This year's protagonists both sport names that imply good luck or divine beneficence: Bonaparte ("good match") and Prospero ("prosperous"). Ironically, they will need more than good fortune to overcome the obstacles they face.
Golden Boy | by Clifford Odets
Directed by Nancy Taylor Porter
October 31, November 1 - 2 at 7:30 p.m. | November 3 at 2 p.m.
Written in the 1930s by a playwright deeply concerned with the downtrodden -- those who had lost not only their livelihood but also their dignity in the Depression -- Clifford Odets’ Golden Boy portrays the son of an Italian immigrant who is striving for the American Dream. Joe is a talented violinist who loves music, but he doesn’t want to live a life ashamed of his poverty. Seeking fame and fortune, he rises to the top as a boxer in New York City. But at the pinnacle of his apparent success, he also realizes what he has lost. Of the wildly successful Broadway revival six years ago, critics praised this “soaring, expansive, tough-as-nails” play that after 75 years still delivered a knockout.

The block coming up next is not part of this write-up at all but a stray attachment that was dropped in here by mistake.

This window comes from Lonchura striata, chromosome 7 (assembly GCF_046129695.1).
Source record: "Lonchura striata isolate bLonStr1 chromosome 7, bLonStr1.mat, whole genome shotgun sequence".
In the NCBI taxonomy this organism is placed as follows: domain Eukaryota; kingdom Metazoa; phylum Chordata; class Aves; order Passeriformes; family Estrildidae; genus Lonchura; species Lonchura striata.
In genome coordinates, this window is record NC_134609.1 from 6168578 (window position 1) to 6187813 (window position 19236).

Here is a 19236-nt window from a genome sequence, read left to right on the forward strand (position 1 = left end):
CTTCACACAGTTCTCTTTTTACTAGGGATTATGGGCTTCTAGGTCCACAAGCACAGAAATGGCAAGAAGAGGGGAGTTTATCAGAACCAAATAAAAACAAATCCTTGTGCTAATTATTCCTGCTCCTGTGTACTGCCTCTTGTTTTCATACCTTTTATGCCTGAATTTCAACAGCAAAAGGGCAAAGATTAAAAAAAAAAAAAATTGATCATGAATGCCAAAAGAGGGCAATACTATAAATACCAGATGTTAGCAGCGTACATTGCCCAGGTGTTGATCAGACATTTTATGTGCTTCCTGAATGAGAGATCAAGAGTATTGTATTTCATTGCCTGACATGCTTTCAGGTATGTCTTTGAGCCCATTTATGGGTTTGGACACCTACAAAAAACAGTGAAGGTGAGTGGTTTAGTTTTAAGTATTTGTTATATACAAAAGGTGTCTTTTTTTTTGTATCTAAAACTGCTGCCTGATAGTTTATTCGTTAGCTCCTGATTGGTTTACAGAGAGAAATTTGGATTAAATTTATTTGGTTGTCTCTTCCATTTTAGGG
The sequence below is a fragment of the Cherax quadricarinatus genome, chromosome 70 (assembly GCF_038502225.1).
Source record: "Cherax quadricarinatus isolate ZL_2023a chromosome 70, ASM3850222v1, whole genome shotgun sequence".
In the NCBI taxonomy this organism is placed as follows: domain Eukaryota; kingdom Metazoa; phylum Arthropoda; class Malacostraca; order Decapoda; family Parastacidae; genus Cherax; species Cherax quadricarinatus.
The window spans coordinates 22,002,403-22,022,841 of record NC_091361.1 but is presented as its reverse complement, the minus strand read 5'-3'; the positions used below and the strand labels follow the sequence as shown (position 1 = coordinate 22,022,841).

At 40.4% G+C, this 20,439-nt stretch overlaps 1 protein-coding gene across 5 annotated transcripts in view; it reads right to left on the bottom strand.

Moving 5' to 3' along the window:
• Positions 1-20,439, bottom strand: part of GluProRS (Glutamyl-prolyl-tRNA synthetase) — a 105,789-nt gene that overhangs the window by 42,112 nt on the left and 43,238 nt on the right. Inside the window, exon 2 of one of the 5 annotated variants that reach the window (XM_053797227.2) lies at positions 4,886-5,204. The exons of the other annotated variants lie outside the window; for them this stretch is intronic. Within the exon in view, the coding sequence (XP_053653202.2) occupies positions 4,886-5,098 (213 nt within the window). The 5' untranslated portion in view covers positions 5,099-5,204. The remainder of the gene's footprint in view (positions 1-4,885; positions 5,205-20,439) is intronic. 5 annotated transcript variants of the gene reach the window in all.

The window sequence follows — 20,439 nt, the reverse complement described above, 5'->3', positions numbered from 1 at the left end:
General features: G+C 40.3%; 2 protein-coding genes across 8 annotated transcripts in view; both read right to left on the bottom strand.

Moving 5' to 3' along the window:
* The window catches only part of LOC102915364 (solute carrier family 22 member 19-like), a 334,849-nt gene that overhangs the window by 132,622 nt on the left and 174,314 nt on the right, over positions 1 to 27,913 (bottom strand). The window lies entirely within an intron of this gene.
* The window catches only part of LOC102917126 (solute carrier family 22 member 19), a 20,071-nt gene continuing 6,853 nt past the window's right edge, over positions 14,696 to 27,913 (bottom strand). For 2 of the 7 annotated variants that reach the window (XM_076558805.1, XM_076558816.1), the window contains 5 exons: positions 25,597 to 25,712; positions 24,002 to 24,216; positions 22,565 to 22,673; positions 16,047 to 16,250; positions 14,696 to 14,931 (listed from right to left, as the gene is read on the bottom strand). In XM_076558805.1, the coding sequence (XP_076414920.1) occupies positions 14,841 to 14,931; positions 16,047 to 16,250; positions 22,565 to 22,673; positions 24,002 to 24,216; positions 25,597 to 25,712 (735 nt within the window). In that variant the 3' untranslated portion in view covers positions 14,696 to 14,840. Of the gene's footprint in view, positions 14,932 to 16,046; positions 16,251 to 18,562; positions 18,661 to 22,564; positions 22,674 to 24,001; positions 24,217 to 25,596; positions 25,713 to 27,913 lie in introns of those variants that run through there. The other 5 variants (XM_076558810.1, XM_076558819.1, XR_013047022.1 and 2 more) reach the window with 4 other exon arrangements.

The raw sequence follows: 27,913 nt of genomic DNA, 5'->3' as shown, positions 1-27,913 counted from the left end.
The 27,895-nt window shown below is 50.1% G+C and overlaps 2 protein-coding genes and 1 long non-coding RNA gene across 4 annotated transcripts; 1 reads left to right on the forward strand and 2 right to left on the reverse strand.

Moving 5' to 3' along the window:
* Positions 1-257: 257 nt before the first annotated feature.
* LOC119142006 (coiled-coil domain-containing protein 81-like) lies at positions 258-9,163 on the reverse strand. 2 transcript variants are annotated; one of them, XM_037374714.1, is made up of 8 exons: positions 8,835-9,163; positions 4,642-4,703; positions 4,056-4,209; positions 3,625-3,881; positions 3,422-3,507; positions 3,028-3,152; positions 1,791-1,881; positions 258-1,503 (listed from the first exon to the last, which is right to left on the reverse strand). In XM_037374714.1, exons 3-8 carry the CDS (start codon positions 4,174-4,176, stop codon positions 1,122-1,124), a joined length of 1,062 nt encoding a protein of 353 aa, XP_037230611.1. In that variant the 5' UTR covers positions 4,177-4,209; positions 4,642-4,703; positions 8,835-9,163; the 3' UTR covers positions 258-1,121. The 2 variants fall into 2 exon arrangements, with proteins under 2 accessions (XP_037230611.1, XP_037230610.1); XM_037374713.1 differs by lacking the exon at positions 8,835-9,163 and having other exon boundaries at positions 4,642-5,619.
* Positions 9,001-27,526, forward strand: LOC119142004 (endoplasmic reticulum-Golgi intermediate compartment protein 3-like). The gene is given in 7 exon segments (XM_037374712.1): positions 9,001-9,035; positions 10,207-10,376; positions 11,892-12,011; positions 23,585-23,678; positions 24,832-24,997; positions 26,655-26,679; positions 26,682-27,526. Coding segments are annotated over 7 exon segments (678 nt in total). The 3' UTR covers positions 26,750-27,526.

The Tempest | by William Shakespeare
Directed by Aasne Daniels
April 17 - 18 and April 23 - 24 at 7:30 p.m. | April 19 at 2 p.m.
Abel had Cain. King Hamlet had Claudius. Mufasa had Scar. In Shakespeare’s The Tempest, Prospero, too, has a brother who betrays him, stealing his dukedom and banishing him to a desert island with his young daughter, Miranda. Years later, Prospero is poised to take his revenge and regain his rightful position in society, through magic and the help of the cunning spirit, Ariel. Thought to be one of the last plays that Shakespeare wrote alone, The Tempest mixes grand drama with low comedy in a skillfully complex exploration of science and the supernatural, mastery and servitude, young love and old grudges.
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